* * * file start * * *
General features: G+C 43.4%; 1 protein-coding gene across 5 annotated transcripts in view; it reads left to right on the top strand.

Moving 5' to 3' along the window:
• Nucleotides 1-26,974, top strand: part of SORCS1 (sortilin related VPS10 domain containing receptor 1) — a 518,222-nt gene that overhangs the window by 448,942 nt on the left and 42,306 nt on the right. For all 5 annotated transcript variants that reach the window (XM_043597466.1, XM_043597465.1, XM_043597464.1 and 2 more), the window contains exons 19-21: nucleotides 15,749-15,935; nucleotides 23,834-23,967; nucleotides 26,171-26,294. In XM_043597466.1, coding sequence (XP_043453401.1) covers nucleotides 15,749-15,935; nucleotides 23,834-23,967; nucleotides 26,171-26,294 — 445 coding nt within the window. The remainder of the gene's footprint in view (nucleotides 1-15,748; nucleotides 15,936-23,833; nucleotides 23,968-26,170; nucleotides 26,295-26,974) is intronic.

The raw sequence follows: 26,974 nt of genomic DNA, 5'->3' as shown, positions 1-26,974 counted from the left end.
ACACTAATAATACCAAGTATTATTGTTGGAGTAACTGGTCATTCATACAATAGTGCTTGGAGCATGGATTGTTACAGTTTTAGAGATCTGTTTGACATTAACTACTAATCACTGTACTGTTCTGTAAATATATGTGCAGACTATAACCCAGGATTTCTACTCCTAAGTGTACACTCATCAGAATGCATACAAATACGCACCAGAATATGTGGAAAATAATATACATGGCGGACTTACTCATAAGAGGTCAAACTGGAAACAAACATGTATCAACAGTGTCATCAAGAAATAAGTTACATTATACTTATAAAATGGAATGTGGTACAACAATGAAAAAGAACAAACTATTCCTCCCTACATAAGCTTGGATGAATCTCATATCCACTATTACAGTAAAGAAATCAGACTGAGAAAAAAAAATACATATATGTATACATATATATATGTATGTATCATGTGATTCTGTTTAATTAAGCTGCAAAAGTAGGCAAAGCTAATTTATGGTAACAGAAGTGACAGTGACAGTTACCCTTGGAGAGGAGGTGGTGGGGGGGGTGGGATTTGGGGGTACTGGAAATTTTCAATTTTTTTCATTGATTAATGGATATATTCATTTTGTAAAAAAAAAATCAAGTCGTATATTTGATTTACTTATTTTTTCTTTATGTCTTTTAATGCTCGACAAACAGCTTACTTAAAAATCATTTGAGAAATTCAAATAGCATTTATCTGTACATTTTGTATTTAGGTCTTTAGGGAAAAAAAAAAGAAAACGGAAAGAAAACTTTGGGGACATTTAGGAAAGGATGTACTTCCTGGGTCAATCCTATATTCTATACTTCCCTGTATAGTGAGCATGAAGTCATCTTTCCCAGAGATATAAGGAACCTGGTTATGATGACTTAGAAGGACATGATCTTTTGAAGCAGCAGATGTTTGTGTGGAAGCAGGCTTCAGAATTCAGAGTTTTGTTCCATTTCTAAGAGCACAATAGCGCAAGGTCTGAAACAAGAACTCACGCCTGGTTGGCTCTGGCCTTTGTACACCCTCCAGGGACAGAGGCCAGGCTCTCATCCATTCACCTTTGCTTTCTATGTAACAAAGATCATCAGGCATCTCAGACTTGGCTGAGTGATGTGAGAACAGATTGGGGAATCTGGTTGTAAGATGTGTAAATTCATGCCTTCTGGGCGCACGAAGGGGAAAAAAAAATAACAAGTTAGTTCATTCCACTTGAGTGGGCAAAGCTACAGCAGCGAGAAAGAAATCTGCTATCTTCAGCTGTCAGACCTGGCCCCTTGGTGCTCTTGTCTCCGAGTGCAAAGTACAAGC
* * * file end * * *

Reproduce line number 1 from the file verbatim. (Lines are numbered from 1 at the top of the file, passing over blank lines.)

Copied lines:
General features: G+C 43.4%; 1 protein-coding gene across 5 annotated transcripts in view; it reads left to right on the top strand.